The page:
More Than Good Intentions
Picture Courtesy: www.poverty-action.org
In the last fifty years, the developed nations have spent more than $16 trillion in the fight against global poverty, but still more than two billion people live on less than $3.10 per day, and 896 million of those live on less than $1.90 per day. Despite all these efforts, why has the world not been able to eradicate poverty to its roots? In the public dialogue, people argue that not enough has been spent to fight against poverty, and some argue that aid is not the answer. Whatever the reason may be, we need solutions.
In the book “More than Good Intentions”, Dean Karlan, a Yale economist and Jacob Appel, a field researcher have provided with a solution to the fight against poverty. The book talks about how the funding can be put to its best use by designing better projects to solve poverty. The book written in a very engaging manner would appeal to any lay-person.
The book starts with a story about monks in California. In this simple story, the authors did a fantastic job of portraying their argument about why just having more than good intentions is not enough in our fight against poverty. Every couple of weeks, a group of monks would buy some fish from the fishermen. Then, they would set up a table in the dock, and keep the fishes at the center in a bowl. They would say some prayers, bow a couple of times and release the fishes in the ocean. This was a ritual for the monks, and it was their way of setting something right that they thought was wrong. Obviously, the monks had a very good intention, and maybe it would give them a spiritual satisfaction, but would it make any significant difference? Or was their effort the best way to save the lives of fish?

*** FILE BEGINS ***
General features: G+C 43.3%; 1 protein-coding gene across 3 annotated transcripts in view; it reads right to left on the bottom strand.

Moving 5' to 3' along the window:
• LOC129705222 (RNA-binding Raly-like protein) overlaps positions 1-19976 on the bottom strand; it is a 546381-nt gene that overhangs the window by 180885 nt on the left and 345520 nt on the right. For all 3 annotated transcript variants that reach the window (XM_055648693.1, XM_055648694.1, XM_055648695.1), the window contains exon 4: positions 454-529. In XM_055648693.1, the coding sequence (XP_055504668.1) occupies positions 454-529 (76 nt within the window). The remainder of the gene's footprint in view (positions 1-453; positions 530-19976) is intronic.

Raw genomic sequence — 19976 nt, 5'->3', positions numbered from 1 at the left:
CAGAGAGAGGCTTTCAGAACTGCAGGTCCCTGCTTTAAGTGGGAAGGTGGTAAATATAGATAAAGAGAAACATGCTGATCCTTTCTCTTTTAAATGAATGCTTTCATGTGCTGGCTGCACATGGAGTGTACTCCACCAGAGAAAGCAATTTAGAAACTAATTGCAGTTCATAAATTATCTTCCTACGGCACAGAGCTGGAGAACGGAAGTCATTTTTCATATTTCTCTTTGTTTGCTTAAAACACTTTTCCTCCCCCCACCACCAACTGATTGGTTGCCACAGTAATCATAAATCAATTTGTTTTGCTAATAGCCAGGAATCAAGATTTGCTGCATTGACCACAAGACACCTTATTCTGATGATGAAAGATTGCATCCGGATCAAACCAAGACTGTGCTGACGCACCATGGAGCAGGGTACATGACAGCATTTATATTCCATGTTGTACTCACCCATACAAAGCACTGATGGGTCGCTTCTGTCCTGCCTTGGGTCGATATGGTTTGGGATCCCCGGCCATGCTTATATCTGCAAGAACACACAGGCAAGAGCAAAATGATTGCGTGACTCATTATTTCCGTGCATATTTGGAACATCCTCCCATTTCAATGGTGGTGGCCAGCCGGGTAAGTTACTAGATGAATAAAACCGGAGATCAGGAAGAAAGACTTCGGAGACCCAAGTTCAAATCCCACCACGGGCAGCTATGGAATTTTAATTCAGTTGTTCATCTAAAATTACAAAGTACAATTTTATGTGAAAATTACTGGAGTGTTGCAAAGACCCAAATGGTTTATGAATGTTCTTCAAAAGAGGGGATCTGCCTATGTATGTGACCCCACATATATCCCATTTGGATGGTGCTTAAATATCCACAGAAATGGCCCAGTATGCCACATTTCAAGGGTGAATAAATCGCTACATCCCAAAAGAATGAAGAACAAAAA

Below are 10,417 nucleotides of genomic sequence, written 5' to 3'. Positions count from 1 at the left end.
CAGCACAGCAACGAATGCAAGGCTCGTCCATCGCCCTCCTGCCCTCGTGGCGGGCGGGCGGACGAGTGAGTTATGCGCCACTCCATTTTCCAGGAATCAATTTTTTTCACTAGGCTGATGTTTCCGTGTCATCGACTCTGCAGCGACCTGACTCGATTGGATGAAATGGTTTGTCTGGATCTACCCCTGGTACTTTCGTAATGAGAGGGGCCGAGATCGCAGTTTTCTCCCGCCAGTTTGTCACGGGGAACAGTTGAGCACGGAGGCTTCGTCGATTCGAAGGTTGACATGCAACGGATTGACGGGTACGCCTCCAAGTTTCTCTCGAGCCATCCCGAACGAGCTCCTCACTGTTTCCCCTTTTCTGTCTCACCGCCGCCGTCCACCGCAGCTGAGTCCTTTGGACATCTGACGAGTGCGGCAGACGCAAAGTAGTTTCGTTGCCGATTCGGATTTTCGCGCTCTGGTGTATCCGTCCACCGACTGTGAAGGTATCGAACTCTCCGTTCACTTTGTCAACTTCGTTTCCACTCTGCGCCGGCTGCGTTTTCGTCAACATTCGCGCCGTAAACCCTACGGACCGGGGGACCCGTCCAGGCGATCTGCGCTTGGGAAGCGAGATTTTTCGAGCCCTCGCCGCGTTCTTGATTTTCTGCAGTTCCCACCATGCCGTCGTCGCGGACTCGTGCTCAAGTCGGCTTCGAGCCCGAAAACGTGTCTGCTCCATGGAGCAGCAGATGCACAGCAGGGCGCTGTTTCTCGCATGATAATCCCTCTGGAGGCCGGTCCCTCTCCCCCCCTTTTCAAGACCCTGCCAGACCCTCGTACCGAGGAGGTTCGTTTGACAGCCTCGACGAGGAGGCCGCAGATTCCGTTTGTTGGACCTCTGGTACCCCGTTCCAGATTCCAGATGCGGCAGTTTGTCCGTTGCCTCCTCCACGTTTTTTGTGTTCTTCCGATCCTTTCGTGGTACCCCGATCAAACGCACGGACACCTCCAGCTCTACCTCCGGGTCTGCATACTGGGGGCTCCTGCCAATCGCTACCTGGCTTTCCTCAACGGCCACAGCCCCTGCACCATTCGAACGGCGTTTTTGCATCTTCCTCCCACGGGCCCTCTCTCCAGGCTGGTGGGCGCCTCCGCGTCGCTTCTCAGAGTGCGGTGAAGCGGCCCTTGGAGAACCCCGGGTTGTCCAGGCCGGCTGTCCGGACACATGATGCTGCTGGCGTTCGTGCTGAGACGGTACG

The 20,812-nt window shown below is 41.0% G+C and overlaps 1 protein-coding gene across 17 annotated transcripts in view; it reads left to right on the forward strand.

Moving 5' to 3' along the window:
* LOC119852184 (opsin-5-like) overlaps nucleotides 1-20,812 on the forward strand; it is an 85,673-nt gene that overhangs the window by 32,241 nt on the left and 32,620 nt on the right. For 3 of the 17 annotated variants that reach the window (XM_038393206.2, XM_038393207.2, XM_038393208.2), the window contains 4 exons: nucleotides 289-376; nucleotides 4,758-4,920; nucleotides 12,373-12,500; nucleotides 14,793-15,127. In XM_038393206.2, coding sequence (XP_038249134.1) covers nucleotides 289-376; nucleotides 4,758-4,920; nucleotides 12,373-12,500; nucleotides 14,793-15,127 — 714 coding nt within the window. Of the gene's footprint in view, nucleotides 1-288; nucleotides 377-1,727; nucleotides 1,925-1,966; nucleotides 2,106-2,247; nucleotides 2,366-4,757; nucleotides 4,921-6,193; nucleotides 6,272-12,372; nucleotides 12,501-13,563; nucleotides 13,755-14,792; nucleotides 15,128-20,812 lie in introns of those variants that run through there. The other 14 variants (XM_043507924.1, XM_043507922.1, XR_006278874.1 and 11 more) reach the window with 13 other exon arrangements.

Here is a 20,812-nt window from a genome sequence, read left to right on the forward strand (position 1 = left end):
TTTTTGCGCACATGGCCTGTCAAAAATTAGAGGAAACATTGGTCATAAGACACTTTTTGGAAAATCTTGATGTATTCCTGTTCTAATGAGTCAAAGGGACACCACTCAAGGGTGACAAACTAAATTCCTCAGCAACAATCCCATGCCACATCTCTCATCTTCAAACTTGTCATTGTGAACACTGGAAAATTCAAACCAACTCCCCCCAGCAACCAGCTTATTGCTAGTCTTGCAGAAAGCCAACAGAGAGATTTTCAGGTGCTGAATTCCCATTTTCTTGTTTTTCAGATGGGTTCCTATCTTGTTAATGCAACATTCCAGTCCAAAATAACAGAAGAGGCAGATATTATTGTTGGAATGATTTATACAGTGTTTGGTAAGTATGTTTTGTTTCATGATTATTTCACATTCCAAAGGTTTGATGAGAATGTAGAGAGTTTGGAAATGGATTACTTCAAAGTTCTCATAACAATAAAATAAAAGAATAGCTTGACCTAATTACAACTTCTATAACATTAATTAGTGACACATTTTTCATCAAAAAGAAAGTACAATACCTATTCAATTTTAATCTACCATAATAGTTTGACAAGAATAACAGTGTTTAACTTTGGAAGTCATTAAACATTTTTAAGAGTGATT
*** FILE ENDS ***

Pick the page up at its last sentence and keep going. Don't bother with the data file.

The monks' effort gives the best analogy to our effort against poverty- ineffective. The book then talks about a two-pronged attack to fight against poverty. The first prong is behavioral economics i.e. understanding what people do and why they do it. And, the second prong is a rigorous evaluation.
The book explains that it is very crucial to understand the behavior of people when designing poverty alleviation programs. The book gives real world examples of innovative and working programs. For example, Mexico's government providing uniform for children to make them attend schools. Most of the poor students don't go to school because they can't afford to buy a decent uniform, and without it, they are discriminated by their classmates. Providing free uniform to the children made a significant improvement in the number of children who attended school.
In the rigorous evaluation, the book explains, an RCT(Randomized Control Trial) can be conducted. RCT is a method widely used in medical science for testing a new drug. RCT is one of the best ways to find if a solution is effective or not. In the project of providing uniform to the children in Mexico, the government could divide the students into two random groups, and provide only one group with the uniform. Then, both these groups can be studied for a period of time. If the group with the uniform responds better than the group without the uniform, we can ensure that the positive response is due to the distribution of uniform and not any other factors.
In the later part of the book, the authors have provided many real world examples of projects that have been successful and those that have failed. The examples are based on research, personal experiences, and empirical studies.